Kasich Signs Human Trafficking Bill

0 Comments · Tuesday, July 3, 2012
Gov. John Kasich on June 27 signed into law Ohio’s Safe Harbor Act, what is being touted as one of the country’s toughest human trafficking bills. The law’s passage comes shortly after Kasich re  
by Kevin Osborne 03.30.2012
 
 
ricksantorum

Did Santorum Use 'N-Word'?

Some allege candidate almost made racial slur at campaign event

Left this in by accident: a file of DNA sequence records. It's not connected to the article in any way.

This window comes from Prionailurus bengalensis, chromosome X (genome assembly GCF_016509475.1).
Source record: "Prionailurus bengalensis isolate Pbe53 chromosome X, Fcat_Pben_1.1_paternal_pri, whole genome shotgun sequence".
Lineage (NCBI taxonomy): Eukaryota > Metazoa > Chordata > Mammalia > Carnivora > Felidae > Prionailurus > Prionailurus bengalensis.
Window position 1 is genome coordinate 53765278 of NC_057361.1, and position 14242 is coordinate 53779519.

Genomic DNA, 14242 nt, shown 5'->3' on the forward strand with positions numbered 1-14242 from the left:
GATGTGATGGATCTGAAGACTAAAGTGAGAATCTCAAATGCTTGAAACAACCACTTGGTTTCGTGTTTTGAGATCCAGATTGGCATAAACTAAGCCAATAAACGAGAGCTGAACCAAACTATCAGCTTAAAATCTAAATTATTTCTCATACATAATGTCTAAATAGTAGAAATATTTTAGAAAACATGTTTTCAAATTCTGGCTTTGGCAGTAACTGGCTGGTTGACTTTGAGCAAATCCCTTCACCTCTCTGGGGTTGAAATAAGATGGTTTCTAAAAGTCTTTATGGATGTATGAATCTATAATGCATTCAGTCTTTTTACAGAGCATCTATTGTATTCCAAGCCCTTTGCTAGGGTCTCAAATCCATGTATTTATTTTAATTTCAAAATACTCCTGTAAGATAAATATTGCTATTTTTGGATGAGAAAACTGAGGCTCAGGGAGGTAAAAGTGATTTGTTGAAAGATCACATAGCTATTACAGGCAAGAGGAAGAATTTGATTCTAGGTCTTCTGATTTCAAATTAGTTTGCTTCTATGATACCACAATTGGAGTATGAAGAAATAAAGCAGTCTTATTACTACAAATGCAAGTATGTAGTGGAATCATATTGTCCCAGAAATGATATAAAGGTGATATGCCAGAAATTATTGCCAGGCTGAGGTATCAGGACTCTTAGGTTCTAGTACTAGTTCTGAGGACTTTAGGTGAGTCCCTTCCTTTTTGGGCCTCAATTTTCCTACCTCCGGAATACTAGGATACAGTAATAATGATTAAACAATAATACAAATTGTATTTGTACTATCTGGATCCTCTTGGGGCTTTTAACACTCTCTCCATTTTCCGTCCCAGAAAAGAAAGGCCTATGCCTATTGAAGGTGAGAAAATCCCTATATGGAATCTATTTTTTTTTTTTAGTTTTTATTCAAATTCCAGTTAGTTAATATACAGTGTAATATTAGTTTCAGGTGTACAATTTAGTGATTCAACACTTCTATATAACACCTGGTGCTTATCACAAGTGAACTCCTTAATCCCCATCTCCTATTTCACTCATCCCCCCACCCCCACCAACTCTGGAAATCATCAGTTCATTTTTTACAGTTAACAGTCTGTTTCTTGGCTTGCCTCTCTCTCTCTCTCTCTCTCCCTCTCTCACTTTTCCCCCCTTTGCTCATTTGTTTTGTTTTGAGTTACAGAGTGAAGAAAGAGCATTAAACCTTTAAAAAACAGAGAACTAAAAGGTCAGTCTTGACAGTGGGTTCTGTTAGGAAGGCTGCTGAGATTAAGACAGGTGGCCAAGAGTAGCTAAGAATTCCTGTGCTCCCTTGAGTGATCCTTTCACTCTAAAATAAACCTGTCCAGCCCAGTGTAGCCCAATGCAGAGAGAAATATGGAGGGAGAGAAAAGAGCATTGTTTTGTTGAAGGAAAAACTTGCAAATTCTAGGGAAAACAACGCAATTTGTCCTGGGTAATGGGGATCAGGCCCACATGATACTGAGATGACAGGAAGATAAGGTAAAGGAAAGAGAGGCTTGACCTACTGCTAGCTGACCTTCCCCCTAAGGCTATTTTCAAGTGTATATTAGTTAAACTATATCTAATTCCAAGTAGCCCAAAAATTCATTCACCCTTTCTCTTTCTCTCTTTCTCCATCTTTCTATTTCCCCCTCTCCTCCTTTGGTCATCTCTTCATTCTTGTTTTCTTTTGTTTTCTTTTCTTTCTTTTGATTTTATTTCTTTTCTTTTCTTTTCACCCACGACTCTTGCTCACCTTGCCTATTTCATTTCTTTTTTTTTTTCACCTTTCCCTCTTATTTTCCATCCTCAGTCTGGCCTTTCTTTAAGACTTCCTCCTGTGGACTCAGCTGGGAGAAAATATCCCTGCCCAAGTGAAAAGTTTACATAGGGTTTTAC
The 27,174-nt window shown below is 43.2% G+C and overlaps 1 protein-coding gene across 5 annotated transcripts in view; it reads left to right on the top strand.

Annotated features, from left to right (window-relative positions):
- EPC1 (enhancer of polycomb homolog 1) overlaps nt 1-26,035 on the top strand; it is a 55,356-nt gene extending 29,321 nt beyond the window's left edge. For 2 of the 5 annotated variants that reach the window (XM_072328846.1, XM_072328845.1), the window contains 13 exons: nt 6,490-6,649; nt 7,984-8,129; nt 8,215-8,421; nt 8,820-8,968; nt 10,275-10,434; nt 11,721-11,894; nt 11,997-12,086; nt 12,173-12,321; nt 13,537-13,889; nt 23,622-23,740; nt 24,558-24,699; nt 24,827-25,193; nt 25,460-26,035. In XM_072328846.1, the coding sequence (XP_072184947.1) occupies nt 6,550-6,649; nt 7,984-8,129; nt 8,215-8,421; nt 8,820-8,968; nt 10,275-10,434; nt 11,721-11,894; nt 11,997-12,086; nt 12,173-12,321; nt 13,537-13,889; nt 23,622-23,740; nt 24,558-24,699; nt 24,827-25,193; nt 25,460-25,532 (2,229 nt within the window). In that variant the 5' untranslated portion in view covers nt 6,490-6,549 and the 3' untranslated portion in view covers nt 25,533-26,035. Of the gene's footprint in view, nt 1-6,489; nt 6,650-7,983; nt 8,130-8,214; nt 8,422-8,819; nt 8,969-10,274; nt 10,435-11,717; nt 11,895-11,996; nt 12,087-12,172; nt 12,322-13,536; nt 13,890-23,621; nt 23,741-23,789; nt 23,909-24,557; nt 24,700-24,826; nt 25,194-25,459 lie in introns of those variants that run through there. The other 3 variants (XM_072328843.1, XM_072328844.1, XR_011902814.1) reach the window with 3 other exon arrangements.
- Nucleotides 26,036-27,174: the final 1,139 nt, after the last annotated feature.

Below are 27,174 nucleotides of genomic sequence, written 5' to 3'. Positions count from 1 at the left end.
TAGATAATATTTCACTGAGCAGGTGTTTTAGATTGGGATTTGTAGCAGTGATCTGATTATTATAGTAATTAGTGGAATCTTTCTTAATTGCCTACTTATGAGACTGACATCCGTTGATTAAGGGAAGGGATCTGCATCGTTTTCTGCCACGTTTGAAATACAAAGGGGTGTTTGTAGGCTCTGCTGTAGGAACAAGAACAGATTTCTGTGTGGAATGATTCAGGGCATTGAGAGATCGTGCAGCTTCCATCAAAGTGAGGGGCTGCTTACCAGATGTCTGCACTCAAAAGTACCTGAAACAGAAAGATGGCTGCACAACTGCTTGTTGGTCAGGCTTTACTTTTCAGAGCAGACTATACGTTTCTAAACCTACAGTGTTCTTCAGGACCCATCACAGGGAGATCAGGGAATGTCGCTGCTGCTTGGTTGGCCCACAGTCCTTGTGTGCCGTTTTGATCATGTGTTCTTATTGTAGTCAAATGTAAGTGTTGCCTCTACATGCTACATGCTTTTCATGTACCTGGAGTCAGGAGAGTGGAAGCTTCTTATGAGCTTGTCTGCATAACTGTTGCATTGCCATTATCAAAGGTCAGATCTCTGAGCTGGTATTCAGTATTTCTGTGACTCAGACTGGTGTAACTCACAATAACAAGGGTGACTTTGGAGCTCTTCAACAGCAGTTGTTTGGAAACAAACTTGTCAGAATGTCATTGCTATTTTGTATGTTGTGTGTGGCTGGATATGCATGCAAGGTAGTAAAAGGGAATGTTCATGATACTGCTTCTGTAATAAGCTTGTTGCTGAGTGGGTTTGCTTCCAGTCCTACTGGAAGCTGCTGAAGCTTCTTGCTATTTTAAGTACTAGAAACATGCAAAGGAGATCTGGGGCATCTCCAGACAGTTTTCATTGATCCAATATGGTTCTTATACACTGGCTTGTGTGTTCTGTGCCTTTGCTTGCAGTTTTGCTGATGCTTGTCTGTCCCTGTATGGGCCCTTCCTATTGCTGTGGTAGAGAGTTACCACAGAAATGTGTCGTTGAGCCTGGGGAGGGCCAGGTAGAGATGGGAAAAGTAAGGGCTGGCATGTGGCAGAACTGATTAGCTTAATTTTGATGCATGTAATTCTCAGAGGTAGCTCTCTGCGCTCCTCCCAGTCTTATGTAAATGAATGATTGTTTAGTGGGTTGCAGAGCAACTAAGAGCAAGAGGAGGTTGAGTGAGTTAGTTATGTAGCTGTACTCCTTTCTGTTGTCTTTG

Some critics of Republican presidential hopeful Rick Santorum said video footage of a speech at a campaign event shows him starting to utter a racial slur while referring to President Obama, then cutting himself off mid-word.   While speaking to a group of supporters in Wisconsin on Tuesday, Santorum said, “We know what the candidate, Barack Obama, was like. The anti-war, government nig--, uh…” before stopping abruptly, then adding, “America was, uh, a source for division around the world. And that what we were doing was wrong. We needed to pull out and we needed to pull back.”   Although the uncompleted word sure sounds like it began with “nig” and what Santorum said next in the sentence didn’t flow naturally with the other words, a campaign spokesman today denied that the uncompleted word was “nigger.”   In January Santorum told a crowd of supporters in Iowa that he didn’t “want to make black people’s lives better by giving them other people’s money.”   Here is the clip of Tuesday’s speech. The remark causing controversy is spoken around the 34:30 mark. You can decide for yourself.